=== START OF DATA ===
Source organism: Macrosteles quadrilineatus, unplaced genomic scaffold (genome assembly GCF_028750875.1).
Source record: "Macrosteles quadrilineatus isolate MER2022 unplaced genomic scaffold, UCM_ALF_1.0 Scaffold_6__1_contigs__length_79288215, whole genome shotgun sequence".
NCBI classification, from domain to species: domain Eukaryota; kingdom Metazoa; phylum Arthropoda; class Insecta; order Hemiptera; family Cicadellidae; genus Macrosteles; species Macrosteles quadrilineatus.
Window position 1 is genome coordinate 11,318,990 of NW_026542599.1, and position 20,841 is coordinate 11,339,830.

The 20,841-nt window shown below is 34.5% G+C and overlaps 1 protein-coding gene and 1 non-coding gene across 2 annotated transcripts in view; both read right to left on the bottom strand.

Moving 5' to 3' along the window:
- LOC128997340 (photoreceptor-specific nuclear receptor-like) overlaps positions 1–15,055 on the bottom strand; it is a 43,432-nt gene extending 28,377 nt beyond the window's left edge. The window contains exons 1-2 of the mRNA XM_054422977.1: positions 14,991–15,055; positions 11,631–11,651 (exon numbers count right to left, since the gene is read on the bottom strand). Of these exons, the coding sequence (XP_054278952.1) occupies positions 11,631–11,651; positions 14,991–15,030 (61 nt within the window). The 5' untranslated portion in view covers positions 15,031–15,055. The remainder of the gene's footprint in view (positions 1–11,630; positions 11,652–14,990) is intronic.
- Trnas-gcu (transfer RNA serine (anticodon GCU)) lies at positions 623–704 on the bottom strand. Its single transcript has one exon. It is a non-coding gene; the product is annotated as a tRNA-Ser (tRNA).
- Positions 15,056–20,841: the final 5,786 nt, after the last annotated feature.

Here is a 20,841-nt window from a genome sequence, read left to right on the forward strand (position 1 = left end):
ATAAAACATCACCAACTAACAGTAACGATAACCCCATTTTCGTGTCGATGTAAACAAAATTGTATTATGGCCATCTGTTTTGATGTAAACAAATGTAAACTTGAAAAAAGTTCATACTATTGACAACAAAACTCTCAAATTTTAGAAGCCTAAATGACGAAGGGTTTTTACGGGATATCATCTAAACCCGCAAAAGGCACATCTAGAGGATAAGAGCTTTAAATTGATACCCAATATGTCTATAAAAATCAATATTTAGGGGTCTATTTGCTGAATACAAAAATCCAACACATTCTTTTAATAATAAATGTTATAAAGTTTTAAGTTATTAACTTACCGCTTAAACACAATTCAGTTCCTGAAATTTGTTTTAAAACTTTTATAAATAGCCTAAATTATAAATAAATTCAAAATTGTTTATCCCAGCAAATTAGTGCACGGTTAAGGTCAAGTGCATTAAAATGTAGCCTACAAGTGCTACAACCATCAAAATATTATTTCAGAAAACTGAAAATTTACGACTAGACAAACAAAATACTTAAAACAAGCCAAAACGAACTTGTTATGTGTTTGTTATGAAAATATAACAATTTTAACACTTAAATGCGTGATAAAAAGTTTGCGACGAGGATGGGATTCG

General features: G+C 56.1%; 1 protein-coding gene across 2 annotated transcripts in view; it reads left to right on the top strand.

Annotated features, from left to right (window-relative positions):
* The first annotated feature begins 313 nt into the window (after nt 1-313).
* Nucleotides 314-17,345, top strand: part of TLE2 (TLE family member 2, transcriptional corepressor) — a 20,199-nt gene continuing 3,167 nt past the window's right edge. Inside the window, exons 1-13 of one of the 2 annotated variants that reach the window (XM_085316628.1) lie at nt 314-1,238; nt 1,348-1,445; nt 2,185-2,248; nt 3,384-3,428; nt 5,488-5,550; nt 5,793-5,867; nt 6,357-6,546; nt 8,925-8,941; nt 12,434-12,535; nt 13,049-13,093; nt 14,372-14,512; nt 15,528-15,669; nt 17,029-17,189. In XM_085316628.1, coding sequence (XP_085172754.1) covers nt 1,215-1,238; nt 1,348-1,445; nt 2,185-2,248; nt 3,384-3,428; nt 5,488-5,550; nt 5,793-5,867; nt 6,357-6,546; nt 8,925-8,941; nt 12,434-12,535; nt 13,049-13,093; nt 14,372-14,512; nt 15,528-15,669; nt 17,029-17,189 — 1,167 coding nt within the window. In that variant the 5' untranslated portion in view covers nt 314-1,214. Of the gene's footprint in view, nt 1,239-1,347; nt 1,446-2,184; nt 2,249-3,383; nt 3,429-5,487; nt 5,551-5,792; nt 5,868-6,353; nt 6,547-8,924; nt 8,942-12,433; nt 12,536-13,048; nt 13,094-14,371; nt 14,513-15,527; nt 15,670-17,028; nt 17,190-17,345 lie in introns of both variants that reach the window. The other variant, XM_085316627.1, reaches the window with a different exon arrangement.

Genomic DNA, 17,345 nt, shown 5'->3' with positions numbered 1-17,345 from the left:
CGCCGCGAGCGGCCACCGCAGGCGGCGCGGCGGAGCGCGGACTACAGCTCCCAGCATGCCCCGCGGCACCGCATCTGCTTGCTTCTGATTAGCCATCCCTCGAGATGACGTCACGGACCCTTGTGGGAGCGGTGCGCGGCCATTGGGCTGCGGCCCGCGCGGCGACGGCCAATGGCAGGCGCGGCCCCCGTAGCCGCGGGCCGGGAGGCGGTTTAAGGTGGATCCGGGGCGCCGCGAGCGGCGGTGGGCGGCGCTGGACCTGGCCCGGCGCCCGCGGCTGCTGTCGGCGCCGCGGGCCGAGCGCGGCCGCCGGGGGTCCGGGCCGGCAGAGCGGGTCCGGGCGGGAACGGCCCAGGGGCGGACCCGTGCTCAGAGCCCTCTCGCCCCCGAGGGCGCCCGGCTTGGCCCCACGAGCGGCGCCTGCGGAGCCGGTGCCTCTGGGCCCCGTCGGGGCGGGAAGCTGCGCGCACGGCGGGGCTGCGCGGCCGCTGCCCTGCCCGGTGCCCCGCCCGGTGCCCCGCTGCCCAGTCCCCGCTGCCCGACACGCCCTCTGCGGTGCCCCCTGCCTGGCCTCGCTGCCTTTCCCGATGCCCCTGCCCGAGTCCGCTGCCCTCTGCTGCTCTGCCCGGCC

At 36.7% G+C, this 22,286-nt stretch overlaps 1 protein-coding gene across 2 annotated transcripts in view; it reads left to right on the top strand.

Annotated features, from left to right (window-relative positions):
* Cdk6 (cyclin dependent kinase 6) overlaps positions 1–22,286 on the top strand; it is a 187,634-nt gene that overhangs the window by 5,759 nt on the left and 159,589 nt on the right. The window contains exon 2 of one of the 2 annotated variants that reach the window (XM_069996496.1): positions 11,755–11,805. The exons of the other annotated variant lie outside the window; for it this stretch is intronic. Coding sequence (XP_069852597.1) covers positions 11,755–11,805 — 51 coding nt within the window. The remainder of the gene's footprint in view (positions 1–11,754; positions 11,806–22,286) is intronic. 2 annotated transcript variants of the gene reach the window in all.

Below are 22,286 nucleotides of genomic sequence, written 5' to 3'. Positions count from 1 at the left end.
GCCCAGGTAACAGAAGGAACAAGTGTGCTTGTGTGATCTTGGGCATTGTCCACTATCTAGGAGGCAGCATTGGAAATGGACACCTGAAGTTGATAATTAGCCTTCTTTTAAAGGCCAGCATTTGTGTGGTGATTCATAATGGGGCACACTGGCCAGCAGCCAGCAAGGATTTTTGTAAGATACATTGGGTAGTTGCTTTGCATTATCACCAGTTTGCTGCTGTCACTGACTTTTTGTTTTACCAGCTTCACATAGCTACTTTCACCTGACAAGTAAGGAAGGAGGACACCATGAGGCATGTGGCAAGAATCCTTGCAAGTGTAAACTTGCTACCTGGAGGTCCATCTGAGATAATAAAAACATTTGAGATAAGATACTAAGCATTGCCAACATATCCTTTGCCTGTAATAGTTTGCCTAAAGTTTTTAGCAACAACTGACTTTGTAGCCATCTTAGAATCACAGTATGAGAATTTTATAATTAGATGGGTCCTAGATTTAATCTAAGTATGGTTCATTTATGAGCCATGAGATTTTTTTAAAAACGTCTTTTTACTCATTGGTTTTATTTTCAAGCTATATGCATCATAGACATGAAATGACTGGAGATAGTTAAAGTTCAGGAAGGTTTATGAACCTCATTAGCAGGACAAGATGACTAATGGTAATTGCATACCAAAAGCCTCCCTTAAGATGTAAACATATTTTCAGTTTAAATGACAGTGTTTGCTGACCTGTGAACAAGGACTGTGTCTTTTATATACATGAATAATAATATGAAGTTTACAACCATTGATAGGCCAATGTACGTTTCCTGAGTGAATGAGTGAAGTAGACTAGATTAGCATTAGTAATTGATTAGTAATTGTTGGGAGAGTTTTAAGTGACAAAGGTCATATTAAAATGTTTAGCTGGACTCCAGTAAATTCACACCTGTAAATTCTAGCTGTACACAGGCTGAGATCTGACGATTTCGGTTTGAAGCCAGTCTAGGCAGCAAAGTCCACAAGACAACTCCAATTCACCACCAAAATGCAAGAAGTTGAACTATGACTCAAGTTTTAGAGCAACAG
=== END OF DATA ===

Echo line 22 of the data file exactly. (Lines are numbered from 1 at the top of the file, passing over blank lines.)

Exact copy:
GCCCAGGTAACAGAAGGAACAAGTGTGCTTGTGTGATCTTGGGCATTGTCCACTATCTAGGAGGCAGCATTGGAAATGGACACCTGAAGTTGATAATTAGCCTTCTTTTAAAGGCCAGCATTTGTGTGGTGATTCATAATGGGGCACACTGGCCAGCAGCCAGCAAGGATTTTTGTAAGATACATTGGGTAGTTGCTTTGCATTATCACCAGTTTGCTGCTGTCACTGACTTTTTGTTTTACCAGCTTCACATAGCTACTTTCACCTGACAAGTAAGGAAGGAGGACACCATGAGGCATGTGGCAAGAATCCTTGCAAGTGTAAACTTGCTACCTGGAGGTCCATCTGAGATAATAAAAACATTTGAGATAAGATACTAAGCATTGCCAACATATCCTTTGCCTGTAATAGTTTGCCTAAAGTTTTTAGCAACAACTGACTTTGTAGCCATCTTAGAATCACAGTATGAGAATTTTATAATTAGATGGGTCCTAGATTTAATCTAAGTATGGTTCATTTATGAGCCATGAGATTTTTTTAAAAACGTCTTTTTACTCATTGGTTTTATTTTCAAGCTATATGCATCATAGACATGAAATGACTGGAGATAGTTAAAGTTCAGGAAGGTTTATGAACCTCATTAGCAGGACAAGATGACTAATGGTAATTGCATACCAAAAGCCTCCCTTAAGATGTAAACATATTTTCAGTTTAAATGACAGTGTTTGCTGACCTGTGAACAAGGACTGTGTCTTTTATATACATGAATAATAATATGAAGTTTACAACCATTGATAGGCCAATGTACGTTTCCTGAGTGAATGAGTGAAGTAGACTAGATTAGCATTAGTAATTGATTAGTAATTGTTGGGAGAGTTTTAAGTGACAAAGGTCATATTAAAATGTTTAGCTGGACTCCAGTAAATTCACACCTGTAAATTCTAGCTGTACACAGGCTGAGATCTGACGATTTCGGTTTGAAGCCAGTCTAGGCAGCAAAGTCCACAAGACAACTCCAATTCACCACCAAAATGCAAGAAGTTGAACTATGACTCAAGTTTTAGAGCAACAG